Health Problem: Vulvovaginal atrophy, also known as atrophic vaginitis or genitourinary syndrome of menopause, is a collection of signs and symptoms that are caused by changes to the urogenital tissues due to a decrease in estrogen and other sex steroids. Effects of vulvovaginal atrophy include sexual and urinary tract dysfunction, such as vaginal dryness, dyspareunia, and urinary incontinence. Vulvovaginal atrophy affects nearly 50% of postmenopausal women and also develops in other women who have reduced levels of circulating estrogen. It is a chronic and progressive disorder that is associated with reduced quality of life. Vulvovaginal atrophy is treated with over-the-counter vaginal moisturizers and lubricants. Symptoms that are not relieved by these measures may respond to low-dose vaginal estrogen therapy, which is available as creams, tablets, capsules, or rings.

Technology Description: The MonaLisa Touch system (Cynosure Inc.) is a fractional CO2 laser with a vaginal probe that was developed in Europe (SmartXide, DEKA M.E.L.A.). The CO2 laser beam is fractionated into non-ablative beams of light that penetrate tissue to create small superficial wounds. Wounding immediately stimulates collagen remodeling and regeneration, a process that continues for several months. As a result, the treated vaginal tissue regains the moisture, tonicity, and elasticity that was lost due to estrogen depletion.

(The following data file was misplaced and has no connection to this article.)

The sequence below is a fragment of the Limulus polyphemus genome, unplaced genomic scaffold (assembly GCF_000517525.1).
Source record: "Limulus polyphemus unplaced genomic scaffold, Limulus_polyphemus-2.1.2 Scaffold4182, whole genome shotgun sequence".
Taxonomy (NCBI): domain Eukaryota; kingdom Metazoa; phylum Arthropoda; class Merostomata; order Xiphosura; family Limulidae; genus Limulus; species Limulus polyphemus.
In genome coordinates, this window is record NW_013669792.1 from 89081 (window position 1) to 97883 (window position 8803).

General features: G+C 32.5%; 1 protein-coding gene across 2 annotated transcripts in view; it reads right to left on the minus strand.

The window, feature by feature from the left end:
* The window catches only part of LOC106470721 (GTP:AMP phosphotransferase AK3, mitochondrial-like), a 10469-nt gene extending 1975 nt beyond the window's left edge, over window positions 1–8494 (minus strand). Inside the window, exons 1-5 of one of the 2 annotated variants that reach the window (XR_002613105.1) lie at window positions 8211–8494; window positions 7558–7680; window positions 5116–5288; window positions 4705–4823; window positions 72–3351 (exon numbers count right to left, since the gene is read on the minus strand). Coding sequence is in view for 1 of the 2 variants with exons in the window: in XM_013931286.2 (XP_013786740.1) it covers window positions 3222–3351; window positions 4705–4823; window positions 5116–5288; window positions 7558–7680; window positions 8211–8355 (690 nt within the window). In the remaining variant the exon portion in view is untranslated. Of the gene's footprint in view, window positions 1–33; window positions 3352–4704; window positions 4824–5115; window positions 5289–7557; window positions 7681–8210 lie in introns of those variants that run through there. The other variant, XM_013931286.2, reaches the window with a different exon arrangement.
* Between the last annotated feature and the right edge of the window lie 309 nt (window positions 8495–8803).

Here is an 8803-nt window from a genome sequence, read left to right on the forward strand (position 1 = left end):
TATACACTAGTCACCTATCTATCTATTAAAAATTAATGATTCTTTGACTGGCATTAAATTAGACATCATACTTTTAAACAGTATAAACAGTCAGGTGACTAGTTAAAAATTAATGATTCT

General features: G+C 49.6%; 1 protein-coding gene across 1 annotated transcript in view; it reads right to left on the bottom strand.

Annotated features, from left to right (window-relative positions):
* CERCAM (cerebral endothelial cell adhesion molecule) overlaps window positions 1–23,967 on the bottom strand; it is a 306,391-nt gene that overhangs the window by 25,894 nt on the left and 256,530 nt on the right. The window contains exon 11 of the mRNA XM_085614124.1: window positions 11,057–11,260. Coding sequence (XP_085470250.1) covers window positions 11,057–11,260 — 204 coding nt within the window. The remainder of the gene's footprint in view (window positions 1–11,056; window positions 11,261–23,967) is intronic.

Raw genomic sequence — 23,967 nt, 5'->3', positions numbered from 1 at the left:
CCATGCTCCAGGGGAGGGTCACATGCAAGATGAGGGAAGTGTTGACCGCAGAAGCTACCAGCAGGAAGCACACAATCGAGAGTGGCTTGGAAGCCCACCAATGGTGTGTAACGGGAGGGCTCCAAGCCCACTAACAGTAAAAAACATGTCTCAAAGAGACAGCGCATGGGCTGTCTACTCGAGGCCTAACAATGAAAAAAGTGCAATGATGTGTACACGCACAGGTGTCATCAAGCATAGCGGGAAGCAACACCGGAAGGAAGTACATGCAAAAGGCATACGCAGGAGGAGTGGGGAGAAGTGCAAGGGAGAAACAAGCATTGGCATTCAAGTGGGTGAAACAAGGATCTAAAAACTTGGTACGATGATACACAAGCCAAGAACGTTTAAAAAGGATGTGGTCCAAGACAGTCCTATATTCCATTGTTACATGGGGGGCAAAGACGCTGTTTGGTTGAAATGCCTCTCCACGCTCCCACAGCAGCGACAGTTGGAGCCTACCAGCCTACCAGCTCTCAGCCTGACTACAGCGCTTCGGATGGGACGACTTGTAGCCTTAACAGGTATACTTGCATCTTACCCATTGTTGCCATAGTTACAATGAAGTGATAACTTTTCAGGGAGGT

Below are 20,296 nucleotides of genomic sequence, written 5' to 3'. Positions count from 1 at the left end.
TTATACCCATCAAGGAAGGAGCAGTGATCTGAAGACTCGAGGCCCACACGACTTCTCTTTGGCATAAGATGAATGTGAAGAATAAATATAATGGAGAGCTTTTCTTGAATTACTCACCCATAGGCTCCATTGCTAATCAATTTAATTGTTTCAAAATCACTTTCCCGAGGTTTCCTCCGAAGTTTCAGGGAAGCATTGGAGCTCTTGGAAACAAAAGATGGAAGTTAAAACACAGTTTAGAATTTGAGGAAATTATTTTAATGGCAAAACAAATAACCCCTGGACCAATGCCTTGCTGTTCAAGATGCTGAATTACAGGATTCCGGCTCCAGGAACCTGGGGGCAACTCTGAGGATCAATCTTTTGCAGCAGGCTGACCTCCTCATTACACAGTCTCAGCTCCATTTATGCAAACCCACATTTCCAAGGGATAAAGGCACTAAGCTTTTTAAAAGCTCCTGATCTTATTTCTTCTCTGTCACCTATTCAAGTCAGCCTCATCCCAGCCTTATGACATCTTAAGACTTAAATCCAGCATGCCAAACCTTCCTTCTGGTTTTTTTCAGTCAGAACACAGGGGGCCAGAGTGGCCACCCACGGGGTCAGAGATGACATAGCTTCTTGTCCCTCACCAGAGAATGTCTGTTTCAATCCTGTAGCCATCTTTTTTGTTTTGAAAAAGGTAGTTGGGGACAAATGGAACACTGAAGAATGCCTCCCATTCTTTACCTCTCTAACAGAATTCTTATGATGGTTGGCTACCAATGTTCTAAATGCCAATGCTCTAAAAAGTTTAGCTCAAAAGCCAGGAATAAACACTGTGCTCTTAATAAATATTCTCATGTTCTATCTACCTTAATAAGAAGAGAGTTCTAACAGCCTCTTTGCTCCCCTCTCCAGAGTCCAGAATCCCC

Controversy: To date, there is no cure for vulvovaginal atrophy and the standard treatment options have shortcomings. Vaginal moisturizers and lubricants can relieve some of the bothersome symptoms associated with vulvovaginal atrophy but have no effect on the underlying health condition. Vaginal estrogen therapy improves the atrophic vaginal tissues; however, some patients are unwilling or unable to be treated with estrogen. In addition, the treatment effect is lost once these topical treatments are withdrawn. Alternative methodologies that aim to restore the form and function of vaginal tissues for a prolonged period of time have been developed.

Key Questions:

  • Is treatment with the MonaLisa Touch effective at relieving the symptoms of vaginal atrophy?
  • How does treatment with the MonaLisa Touch compare with other treatments for vaginal atrophy?
  • Is treatment with the MonaLisa Touch safe?
  • Have definitive patient selection criteria been identified for the MonaLisa Touch?

If you have a Hayes login, click here to view the full report on the Knowledge Center.